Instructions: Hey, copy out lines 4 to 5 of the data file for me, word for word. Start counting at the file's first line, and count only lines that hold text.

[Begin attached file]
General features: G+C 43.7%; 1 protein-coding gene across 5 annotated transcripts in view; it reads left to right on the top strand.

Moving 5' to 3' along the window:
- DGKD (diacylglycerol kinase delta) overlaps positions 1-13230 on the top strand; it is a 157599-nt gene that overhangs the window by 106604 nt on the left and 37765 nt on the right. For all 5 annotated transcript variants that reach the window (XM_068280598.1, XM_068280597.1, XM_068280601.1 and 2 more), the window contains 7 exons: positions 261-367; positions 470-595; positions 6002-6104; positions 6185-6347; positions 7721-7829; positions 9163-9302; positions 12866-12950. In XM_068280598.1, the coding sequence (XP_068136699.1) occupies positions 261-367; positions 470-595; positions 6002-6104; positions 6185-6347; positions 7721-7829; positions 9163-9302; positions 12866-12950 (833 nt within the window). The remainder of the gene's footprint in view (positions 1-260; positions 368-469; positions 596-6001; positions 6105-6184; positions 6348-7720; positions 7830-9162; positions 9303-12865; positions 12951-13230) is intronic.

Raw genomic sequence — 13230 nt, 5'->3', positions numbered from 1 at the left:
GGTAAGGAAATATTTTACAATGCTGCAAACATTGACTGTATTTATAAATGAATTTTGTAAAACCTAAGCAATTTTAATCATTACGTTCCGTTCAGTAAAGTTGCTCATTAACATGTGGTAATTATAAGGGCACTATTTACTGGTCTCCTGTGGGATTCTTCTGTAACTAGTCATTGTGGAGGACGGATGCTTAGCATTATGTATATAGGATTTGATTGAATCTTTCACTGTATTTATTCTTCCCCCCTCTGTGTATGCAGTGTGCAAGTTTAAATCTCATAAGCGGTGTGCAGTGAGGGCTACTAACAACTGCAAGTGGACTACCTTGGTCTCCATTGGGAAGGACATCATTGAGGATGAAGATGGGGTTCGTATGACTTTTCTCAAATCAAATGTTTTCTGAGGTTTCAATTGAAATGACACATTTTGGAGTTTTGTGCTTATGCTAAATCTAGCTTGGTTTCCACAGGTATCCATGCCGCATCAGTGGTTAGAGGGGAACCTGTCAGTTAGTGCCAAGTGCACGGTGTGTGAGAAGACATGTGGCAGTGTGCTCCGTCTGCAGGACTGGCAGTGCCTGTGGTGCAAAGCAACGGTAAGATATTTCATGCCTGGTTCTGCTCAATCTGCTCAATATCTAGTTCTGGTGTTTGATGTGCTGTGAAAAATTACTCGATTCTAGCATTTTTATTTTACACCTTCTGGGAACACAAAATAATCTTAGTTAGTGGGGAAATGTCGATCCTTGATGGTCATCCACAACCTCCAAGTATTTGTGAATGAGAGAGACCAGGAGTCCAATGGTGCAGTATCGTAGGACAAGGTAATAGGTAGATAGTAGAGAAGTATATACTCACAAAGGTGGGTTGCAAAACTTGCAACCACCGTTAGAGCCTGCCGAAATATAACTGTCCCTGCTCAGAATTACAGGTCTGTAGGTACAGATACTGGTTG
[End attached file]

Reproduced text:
Raw genomic sequence — 13230 nt, 5'->3', positions numbered from 1 at the left:
GGTAAGGAAATATTTTACAATGCTGCAAACATTGACTGTATTTATAAATGAATTTTGTAAAACCTAAGCAATTTTAATCATTACGTTCCGTTCAGTAAAGTTGCTCATTAACATGTGGTAATTATAAGGGCACTATTTACTGGTCTCCTGTGGGATTCTTCTGTAACTAGTCATTGTGGAGGACGGATGCTTAGCATTATGTATATAGGATTTGATTGAATCTTTCACTGTATTTATTCTTCCCCCCTCTGTGTATGCAGTGTGCAAGTTTAAATCTCATAAGCGGTGTGCAGTGAGGGCTACTAACAACTGCAAGTGGACTACCTTGGTCTCCATTGGGAAGGACATCATTGAGGATGAAGATGGGGTTCGTATGACTTTTCTCAAATCAAATGTTTTCTGAGGTTTCAATTGAAATGACACATTTTGGAGTTTTGTGCTTATGCTAAATCTAGCTTGGTTTCCACAGGTATCCATGCCGCATCAGTGGTTAGAGGGGAACCTGTCAGTTAGTGCCAAGTGCACGGTGTGTGAGAAGACATGTGGCAGTGTGCTCCGTCTGCAGGACTGGCAGTGCCTGTGGTGCAAAGCAACGGTAAGATATTTCATGCCTGGTTCTGCTCAATCTGCTCAATATCTAGTTCTGGTGTTTGATGTGCTGTGAAAAATTACTCGATTCTAGCATTTTTATTTTACACCTTCTGGGAACACAAAATAATCTTAGTTAGTGGGGAAATGTCGATCCTTGATGGTCATCCACAACCTCCAAGTATTTGTGAATGAGAGAGACCAGGAGTCCAATGGTGCAGTATCGTAGGACAAGGTAATAGGTAGATAGTAGAGAAGTATATACTCACAAAGGTGGGTTGCAAAACTTGCAACCACCGTTAGAGCCTGCCGAAATATAACTGTCCCTGCTCAGAATTACAGGTCTGTAGGTACAGATACTGGTTG